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11 posts tagged with poverty and history. (View popular tags)
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Born sinner, the opposite of a winner

Why is there Poverty? An Animated History. From WhyPoverty.net. [more inside]
posted by Potomac Avenue on Dec 19, 2013 - 5 comments

They say they thought there were fewer homeless people than before.

If you declare, in a famous poem affixed to the Statue of Liberty, in New York Harbor, “Send these, the homeless, tempest-tossed, to me,” you might consider that a certain commitment has been made. (SLNYer)
posted by Rustic Etruscan on Oct 22, 2013 - 31 comments

Pacifying the Favelas: Preparing for International Attention

Brazilian favelas have a long and sordid history, initially constructed as a shanty town by soldiers who had nowhere to live. Then the poor people from rural areas moved to the cities for job opportunities, expanding the favelas. Today, there are over 500 favelas, with about a third of Rio de Janeiro's population, and they're growing. The three primary drug gangs that fight for control in the favelas formed in the 1970s (PDF), but they were formed not solely by fighters, but also political radicals, and these gangs provide some social services where the government does not. That is, until the Pacifying Police Units were formed in 2008, with the goal of pushing the gangs out and providing government stability from a live-in police force. But this isn't just to an effort to end the gang violence -- the slums are being swept ahead of the tourist rush, and the shanty towns are now seeing a rapid gentrification from non-Brazilians and speculators.
posted by filthy light thief on Jun 6, 2013 - 15 comments

"When the lights go out for good, my people will still be here. We have our ancient ways. We will remain."

In the Shadow of Wounded Knee. Along the southwestern border of South Dakota is one of the most poverty-stricken places in the United States—the Pine Ridge Reservation, home of the Oglala Lakota people. After 150 years of broken promises, they are still nurturing their tribal customs, language and beliefs. Via [more inside]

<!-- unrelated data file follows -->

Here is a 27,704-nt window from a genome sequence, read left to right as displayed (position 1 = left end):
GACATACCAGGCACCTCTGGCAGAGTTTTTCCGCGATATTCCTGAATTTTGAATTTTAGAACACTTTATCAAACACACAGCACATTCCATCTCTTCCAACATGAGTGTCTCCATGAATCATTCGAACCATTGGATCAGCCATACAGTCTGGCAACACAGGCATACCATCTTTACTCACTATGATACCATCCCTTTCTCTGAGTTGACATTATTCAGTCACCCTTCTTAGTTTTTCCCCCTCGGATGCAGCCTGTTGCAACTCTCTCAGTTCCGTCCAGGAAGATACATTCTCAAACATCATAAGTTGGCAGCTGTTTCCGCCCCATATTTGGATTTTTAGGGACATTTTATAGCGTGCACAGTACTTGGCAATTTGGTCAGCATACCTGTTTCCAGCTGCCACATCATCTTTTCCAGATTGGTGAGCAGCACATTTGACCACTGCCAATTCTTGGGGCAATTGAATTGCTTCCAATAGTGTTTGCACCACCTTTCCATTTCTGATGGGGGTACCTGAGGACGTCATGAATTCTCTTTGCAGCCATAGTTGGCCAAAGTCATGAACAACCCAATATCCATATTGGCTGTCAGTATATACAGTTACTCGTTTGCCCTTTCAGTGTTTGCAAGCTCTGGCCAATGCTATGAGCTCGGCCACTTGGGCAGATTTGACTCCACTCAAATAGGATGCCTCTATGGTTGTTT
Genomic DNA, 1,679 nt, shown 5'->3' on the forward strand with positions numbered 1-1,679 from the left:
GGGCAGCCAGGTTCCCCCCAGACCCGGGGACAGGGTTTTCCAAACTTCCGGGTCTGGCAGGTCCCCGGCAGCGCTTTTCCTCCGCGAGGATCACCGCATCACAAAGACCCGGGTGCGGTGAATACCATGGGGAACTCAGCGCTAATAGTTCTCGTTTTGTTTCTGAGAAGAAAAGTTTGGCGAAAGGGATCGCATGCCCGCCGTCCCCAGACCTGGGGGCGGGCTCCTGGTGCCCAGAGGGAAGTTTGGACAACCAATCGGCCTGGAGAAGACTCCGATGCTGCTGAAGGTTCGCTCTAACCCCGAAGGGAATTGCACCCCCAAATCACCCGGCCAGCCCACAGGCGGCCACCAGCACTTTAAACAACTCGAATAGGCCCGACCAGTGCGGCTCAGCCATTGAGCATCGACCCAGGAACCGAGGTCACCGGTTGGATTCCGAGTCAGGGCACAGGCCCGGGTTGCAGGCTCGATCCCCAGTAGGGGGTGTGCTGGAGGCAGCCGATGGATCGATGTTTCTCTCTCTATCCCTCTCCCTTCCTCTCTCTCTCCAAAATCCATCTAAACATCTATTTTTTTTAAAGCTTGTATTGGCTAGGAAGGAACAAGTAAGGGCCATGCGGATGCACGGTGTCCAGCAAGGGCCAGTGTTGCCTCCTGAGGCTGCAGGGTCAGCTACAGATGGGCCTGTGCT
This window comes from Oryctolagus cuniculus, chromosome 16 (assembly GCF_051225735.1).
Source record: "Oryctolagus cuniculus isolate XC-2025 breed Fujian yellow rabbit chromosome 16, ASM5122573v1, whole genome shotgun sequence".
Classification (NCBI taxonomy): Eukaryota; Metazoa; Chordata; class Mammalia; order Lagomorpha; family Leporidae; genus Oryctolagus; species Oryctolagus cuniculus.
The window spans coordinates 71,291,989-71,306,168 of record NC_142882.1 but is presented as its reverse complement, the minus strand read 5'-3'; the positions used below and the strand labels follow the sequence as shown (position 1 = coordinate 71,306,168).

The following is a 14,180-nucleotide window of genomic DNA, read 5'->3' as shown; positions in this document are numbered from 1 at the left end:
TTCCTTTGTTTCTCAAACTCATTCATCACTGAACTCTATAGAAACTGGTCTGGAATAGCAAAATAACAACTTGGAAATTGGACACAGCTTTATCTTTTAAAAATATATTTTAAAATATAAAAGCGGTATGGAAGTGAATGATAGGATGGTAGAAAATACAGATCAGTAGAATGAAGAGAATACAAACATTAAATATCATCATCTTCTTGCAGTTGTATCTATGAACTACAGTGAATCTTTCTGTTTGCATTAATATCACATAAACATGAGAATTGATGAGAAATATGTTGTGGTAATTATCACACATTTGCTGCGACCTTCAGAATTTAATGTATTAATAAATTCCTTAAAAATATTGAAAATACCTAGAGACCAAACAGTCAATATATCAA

posted by zarq on Oct 25, 2012 - 32 comments

funemployment

How a New Jobless Era Will Transform America
The Great Recession may be over, but this era of high joblessness is probably just beginning. Before it ends, it will likely change the life course and character of a generation of young adults. It will leave an indelible imprint on many blue-collar men. It could cripple marriage as an institution in many communities. It may already be plunging many inner cities into a despair not seen for decades. Ultimately, it is likely to warp our politics, our culture, and the character of our society for years to come. (via rw)
posted by kliuless on Feb 11, 2010 - 84 comments

On This Ground

The International Coalition of Sites of Conscience is a directory of historic sites that interpret themes related to ethical, political, and social issues worldwide.
posted by Miko on Apr 17, 2009 - 5 comments

Please, sir, may I have some more?

Victorian Workhouses
I sometimes look up at the bit of blue sky
High over my head, with a tear in my eye.
Surrounded by walls that are too high to climb,
Confined like a felon without any crime...

posted by Miko on Sep 18, 2006 - 14 comments

Teenage Hoboes in the Great Depression.

Teenage Hoboes in the Great Depression. During the Great Depression over 250,000 young people left home and began riding freight trains or hitchhiking across America. Most of them were between 16 and 25 years of age. Many finally found work and shelter through the Civilian Conservation Corps, a government relief project that Franklin D. Roosevelt established in 1933 as part of the New Deal. From 1933 to 1942, CCC enrollees built new roads, strung telephone wires, erected fire towers, and planted approximately 3 billion trees. By 1935, the program was providing employment for more than 500,000 young men.
posted by matteo on Jul 7, 2006 - 25 comments

The Workhouse

The Workhouse 'is an institution that often evokes the harsh and squalid world of Oliver Twist, but its story is also a fascinating mixture of social history, politics, economics and architecture.'
posted by plep on Mar 3, 2004 - 3 comments

The full Mayhew online

The Bolles Collection on the History of London at the Tufts University Perseus Digital Library contains, among other transcripts, the searchable text of all four volumes of the Henry Mayhew's classic 19th century account London Labour and the London Poor: Volume 1 (costermongers and street-sellers); Volume 2 (more street-sellers, cleansing, and sewer work); Volume 3 (vermin destroyers, street entertainers, labourers, cabbies, vagrants); and the Extra Volume (vice and beggars). Read of the sellers of fake pornography; snail-sellers; death and fire-hunters; a depressed street clown; "pure" (i.e. dog dung) finders; and more. The past really is another country.
posted by raygirvan on Sep 29, 2003 - 11 comments

American Hollow

American Hollow - The Bowling family has lived in the same rural hollow in Kentucky for seven generations. The Washington Post tells their story using the Bowlings' own words (including audio clips) and photographs with a Web site you might expect from PBS. Urban Americans (and others, too) might be surprised to learn that there are many, many families in the U.S. who still live like the Bowlings.

"It's 1998 and we just last year put running water in the house, into my kitchen sink. We did it ourselves. We bought line, hooked into Iree's well, dug up a ditch and ran it to the house. But I still need a bathroom and a septic tank. I got a rinse tub that we take a bath in. I'd rather have a bathtub, but meanwhile I can make do."
posted by ewagoner on Apr 27, 2001 - 8 comments

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